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Why Did Doctors Quit Prescribing Metformin

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Dr Stopped My Metformin Gr

I saw my dr today and he has stopped my metformin and given me sitagliptin and preservex He said no more met he said I need to stop met and take anti inflammatory med as my inflammation markers came back high and I'm having back pain I saw my dr today and he has stopped my metformin and given me sitagliptin and preservex He said no more met he said I need to stop met and take anti inflammatory med as my inflammation markers came back high and I'm having back pain Does anyone take these medicines ImageUploadedByDiabetes Daily1464109196.934476.jpg ImageUploadedByDiabetes Daily1464109237.056856.jpg preservex = an NSAID - painkiller mostly but anti-inflammatory << Nothing I say or express is medical or DIETARY advice so please do not take it as such. >> Although I may show my enthusiasm about my own success with a ketogenic diet (and no meds), I am NOT under any circumstances advising anyone else what to do, only sharing my personal experiences and often some of the science/research that led me to it. Moderator T2 insulin resistant Using Basal/Bolus Therapy I use Ibuprofen (NSAID) and have for years. Also have used regular aspirin. I have no problem with it and since it does help redu Continue reading >>

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  1. fenlady

    Help - I am really struggling to control my Type 2 with diet alone, and am in a wheelchair so can't exercise much. My last Hba1c was 36 (5.4). I know this is a good reading, but my weight keeps going up even so. And I'm only eating 1350 calories a day. I really think metformin would help me to control my weight as well as my blood sugars, but the doctor won't prescribe it and won't say why! Can anyone explain this - what does my Hba1c have to be before I can be offered metformin? Thanks.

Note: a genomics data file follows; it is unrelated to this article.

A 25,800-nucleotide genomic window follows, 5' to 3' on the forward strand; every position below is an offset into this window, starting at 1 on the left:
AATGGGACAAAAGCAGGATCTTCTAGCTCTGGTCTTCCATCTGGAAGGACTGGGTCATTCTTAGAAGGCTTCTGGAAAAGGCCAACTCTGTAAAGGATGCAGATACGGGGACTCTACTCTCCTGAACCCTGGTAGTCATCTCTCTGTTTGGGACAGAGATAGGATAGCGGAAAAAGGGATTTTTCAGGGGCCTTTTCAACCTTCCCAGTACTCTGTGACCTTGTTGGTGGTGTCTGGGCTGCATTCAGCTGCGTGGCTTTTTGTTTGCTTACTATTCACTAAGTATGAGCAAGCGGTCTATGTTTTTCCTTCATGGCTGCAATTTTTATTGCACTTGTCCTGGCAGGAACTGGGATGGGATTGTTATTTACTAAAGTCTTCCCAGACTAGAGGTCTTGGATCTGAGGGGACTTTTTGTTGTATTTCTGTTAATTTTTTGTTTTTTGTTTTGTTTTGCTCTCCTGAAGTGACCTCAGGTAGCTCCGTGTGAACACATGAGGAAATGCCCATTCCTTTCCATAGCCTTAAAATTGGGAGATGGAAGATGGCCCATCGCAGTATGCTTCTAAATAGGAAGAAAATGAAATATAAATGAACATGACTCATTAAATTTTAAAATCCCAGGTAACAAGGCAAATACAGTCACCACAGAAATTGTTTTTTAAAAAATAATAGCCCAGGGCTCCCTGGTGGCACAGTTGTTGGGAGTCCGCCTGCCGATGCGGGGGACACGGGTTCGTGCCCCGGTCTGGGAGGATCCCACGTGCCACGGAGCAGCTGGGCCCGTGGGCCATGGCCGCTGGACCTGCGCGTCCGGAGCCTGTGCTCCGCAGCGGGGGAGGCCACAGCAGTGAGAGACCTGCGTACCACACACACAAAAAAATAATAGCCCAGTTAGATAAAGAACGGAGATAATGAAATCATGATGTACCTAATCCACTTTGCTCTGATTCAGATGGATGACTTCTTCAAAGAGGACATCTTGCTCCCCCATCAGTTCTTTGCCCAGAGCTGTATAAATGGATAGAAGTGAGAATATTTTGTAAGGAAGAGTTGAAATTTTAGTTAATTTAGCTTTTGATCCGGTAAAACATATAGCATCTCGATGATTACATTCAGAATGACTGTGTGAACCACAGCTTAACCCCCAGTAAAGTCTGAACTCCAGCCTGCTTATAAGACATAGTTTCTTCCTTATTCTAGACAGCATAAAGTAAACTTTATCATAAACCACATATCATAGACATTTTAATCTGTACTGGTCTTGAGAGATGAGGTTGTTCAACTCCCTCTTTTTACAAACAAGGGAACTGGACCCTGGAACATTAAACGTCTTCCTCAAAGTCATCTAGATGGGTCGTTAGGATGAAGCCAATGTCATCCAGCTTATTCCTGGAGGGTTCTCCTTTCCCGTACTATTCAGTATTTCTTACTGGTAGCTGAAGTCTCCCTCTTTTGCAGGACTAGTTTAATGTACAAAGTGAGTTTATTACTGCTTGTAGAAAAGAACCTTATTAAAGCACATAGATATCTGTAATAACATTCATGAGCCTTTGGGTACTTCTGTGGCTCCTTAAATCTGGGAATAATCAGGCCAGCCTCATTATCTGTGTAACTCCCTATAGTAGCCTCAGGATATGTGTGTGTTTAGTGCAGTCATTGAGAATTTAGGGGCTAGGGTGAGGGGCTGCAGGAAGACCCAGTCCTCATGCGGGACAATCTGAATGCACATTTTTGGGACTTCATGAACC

2. ally1

    I do think it depends on your blood test results

  3. Brunneria

    My surgery has to follow the rules set them by the local NHS governing body (are they still called primary care trusts, or have they changed name yet again?) - and their rule is that metformin is only prescribed to diagnosed diabetics with an hba1c above 48
    Some people have posted that their surgeries refuse to prescribe met until the hba1c hits 53

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William Polonsky, PhD, from University of California, San Diego provides ways to cultivate self-care behaviors in your diabetes patients through personal conversation and familiarization regarding their metabolic data. Provided by the Institute for Diabetes, Obesity, and Cardiovascular Disease (iDOC), a free resource for continuing medical education and other tools for medical professionals focused on the treatment of these three related conditions. Visit www.idoc.org for more information.

Prescribing Attitudes, Behaviors And Opinions Regarding Metformin For Patients With Diabetes: A Focus Group Study

Go to: Abstract The purpose of this study was to identify the reasons why metformin prescribing is suboptimal. Two semi-structured focus groups with attitudinal questionnaires and a brief educational presentation were held in two US cities. Participants included providers (physicians, pharmacists, midlevel practitioners) caring for patients with type 2 diabetes mellitus (T2DM) in an ambulatory setting. Outcome measures included provider attitudes, behaviors and opinions regarding the use of metformin. Participants identified three main themes influencing the use of metformin, including the appropriate timing of metformin initiation, known risks associated with metformin, and procedures to manage safety concerns and mitigate adverse effects associated with metformin. Participant prescribing behaviors of metformin were not consistent with the best available evidence in the settings of renal insufficiency, heart failure, hepatic dysfunction, alcohol use, and lactic acidosis. With minimal education, provider prescribing behaviors appeared to change by the end of the focus group to align more closely with the best available evidence. Provider attitudes, behaviors and opinions regarding Continue reading >>

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  1. helensaramay

    My mother in law takes a cocktail of drugs. I don't know for sure everything she takes but, as she has annual retina checks, I am pretty sure she takes metformin (as well as statins).
    Over the last 5 or 6 years, she has suffered from upset stomach (mostly diarrhoea) which has got worse to the extent she is not going out much now. I have read that metformin can cause D&V but I thought the effects lessened as the body got used to it and she has not changed her medication in the time I have known her.
    I appreciate my question is rather vague but could her digestion problems be related to her diabetes medication?